How To Make Tzatziki Recipe Healthy The Best

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Tzatziki, that cool and creamy sauce you love on gyros and falafel, is incredibly easy to make at home. Beyond its versatility as a condiment, tzatziki boasts a healthy profile thanks to its key ingredient: yogurt. Packed with protein and probiotics, this sauce can be a delightful addition to your healthy eating repertoire.

This guide will walk you through everything you need to know about making tzatziki, from gathering ingredients to storing leftovers.

Healthy Tzatziki Sauce Recipe - Erin Lives Whole
Healthy Tzatziki Sauce Recipe – Erin Lives Whole


1 cup (240g) plain Greek yogurt (2% or higher fat content)

  • 1 medium cucumber, seeded and grated
  • 1 tablespoon (15ml) olive oil
  • 1 tablespoon (15ml) fresh lemon juice
  • 1 clove garlic, minced (or ½ teaspoon garlic powder)
  • ½ teaspoon dried dill
  • ¼ teaspoon dried mint (or a handful of fresh mint, chopped)
  • Salt and freshly ground black pepper, to taste

  • Instructions:

    1. Grate the Cucumber: Wash and dry your cucumber. Using a box grater or a mandoline with the grater attachment, shred the cucumber.

    2. Salt the Cucumber: In a colander, toss the grated cucumber with a generous pinch of salt. Let it sit for 10-15 minutes. This step helps draw out excess moisture from the cucumber, preventing your tzatziki from becoming watery.

    3. Strain the Cucumber: After 10-15 minutes, use a clean kitchen towel or cheesecloth to squeeze out as much liquid as possible from the grated cucumber. The more moisture you remove, the thicker your tzatziki will be.

    4. Combine Ingredients: In a medium bowl, whisk together the strained cucumber, Greek yogurt, olive oil, lemon juice, garlic, dill, mint, salt, and pepper. Taste and adjust seasonings as needed.

    5. Chill and Serve: Cover the bowl with plastic wrap and refrigerate for at least 30 minutes to allow the flavors to meld. Serve cold with pita bread, vegetables, or on top of grilled meats.

    Nutrition Facts (per serving):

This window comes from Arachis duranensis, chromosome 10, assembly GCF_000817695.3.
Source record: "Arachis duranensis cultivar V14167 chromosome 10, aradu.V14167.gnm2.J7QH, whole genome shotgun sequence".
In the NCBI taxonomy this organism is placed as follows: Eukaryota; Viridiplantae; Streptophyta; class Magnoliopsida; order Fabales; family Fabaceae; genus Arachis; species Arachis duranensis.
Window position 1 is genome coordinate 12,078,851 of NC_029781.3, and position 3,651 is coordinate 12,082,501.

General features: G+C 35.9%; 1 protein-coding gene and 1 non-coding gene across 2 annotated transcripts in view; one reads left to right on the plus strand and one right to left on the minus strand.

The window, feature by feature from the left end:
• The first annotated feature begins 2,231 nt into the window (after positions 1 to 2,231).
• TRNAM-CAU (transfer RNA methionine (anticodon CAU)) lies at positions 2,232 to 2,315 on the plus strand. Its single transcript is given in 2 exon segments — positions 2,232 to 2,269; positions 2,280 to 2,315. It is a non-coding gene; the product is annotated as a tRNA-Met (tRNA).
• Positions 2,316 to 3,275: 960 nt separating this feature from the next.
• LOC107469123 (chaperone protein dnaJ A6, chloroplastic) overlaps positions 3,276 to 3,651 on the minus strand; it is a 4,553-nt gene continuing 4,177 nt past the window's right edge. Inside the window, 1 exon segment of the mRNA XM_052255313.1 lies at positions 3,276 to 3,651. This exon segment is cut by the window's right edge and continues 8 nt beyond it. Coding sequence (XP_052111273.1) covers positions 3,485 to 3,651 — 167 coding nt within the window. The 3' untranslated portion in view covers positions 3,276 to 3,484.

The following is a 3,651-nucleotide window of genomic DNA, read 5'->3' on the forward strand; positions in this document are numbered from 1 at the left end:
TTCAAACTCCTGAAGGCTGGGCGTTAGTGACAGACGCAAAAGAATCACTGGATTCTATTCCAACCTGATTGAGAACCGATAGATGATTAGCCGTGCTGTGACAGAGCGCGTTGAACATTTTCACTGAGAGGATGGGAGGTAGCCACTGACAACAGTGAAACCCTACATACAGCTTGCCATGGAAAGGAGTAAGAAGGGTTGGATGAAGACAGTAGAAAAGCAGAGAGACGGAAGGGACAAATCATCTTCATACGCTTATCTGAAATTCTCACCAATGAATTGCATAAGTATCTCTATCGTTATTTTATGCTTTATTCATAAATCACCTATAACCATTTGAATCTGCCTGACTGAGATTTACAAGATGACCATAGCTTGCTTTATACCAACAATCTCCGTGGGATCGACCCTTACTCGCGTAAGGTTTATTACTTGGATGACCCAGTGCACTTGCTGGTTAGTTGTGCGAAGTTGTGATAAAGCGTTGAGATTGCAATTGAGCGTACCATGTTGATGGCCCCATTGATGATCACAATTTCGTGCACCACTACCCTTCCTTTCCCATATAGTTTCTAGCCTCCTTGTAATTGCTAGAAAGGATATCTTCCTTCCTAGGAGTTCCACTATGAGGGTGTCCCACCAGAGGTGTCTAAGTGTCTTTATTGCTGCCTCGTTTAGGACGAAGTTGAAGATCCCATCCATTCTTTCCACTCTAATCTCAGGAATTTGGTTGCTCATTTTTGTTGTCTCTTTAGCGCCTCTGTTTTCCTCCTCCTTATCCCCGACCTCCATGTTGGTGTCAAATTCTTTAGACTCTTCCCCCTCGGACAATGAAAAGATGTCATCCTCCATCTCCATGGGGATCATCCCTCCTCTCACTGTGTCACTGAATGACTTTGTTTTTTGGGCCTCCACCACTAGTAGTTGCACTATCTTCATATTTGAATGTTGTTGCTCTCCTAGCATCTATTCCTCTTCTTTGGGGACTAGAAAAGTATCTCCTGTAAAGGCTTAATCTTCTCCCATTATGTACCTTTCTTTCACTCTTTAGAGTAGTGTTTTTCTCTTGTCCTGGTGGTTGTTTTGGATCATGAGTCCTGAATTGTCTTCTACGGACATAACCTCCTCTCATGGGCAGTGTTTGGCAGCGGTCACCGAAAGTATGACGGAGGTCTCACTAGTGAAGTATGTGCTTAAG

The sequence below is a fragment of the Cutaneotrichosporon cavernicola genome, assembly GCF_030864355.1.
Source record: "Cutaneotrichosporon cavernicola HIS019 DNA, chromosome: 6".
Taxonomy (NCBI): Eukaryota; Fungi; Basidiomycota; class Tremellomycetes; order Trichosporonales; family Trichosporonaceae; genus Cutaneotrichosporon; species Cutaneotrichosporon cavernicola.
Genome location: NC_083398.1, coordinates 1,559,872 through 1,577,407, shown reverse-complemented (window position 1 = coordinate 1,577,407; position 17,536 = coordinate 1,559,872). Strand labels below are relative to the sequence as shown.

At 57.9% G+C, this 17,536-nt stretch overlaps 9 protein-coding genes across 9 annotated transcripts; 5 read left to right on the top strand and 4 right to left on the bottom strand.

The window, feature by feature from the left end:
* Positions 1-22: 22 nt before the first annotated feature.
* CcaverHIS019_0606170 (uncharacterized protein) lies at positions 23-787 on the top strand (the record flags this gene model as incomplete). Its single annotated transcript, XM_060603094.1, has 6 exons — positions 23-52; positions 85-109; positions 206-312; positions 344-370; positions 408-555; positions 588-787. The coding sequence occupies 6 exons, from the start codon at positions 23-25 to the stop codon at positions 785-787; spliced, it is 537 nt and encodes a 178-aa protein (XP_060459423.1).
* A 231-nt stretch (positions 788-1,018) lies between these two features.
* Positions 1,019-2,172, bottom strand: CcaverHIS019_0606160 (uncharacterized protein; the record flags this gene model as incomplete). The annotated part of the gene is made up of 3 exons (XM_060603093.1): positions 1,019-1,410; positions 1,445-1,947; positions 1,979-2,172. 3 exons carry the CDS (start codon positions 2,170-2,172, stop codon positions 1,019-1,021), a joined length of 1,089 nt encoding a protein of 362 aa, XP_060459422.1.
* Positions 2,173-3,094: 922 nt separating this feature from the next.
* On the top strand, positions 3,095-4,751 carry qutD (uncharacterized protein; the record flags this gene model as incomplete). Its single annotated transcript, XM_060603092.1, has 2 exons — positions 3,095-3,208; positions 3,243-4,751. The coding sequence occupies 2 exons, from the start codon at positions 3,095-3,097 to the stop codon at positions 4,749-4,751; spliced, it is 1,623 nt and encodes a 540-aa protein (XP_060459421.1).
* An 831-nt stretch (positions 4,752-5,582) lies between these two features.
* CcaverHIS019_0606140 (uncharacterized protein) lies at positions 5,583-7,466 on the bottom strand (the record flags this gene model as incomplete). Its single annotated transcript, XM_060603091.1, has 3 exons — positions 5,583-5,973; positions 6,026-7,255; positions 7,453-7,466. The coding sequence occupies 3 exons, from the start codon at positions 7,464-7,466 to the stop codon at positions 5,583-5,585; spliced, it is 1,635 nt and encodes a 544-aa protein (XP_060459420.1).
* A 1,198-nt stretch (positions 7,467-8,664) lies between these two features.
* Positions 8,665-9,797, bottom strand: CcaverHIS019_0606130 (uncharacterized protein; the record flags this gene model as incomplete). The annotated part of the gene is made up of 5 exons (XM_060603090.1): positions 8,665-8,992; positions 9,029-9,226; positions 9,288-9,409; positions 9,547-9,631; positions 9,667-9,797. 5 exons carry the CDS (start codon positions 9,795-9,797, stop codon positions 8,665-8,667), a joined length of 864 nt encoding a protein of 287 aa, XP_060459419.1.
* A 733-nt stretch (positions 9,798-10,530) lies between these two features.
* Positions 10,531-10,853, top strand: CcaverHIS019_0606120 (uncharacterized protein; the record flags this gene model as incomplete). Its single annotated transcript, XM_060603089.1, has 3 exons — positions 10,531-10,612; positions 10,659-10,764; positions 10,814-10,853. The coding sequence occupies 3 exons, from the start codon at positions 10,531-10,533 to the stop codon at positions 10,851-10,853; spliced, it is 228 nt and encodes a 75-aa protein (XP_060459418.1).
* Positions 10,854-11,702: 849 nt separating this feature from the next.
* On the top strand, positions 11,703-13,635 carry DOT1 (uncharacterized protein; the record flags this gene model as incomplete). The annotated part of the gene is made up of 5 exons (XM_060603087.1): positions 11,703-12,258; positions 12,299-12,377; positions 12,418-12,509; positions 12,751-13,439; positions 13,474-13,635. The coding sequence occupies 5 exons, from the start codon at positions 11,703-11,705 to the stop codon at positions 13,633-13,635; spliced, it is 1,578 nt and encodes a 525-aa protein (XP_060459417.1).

Calories: 50

  • Fat: 3g
  • Saturated Fat: 1.5g
  • Cholesterol: 5mg
  • Sodium: 130mg (depending on added salt)
  • Carbohydrates: 5g
  • Fiber: 1g
  • Sugar: 2g
  • Protein: 3g

  • Note: This is a general estimate based on the ingredients listed. Actual nutritional values may vary depending on the specific brands you use.


    Making tzatziki at home is a breeze and offers a healthy alternative to store-bought options. It’s a fantastic way to add a burst of flavor and a touch of creaminess to your meals. So ditch the pre-made stuff and try whipping up a batch of this refreshing sauce today!

    Frequently Asked Questions (FAQs):

    1. Can I use low-fat yogurt in tzatziki?

    Yes, you can use low-fat yogurt, but keep in mind that it will result in a thinner consistency. You may need to strain the cucumber for a longer time to compensate for the extra liquid.

    2. How long does homemade tzatziki last?

    Stored in an airtight container in the refrigerator, your tzatziki will stay fresh for up to 3-4 days.

    3. What can I use besides cucumber in tzatziki?

    For a twist, try substituting grated zucchini or summer squash for the cucumber. Roasted red peppers or finely chopped fresh herbs like parsley or chives can also be added for a flavor variation.

    4. Is tzatziki vegan?

    Traditional tzatziki is not vegan because it uses dairy yogurt. However, you can easily make a vegan version by using vegan yogurt in its place. Look for unsweetened, plant-based yogurts made from coconut, almond, or soy milk.

    5. My tzatziki separated. What can I do?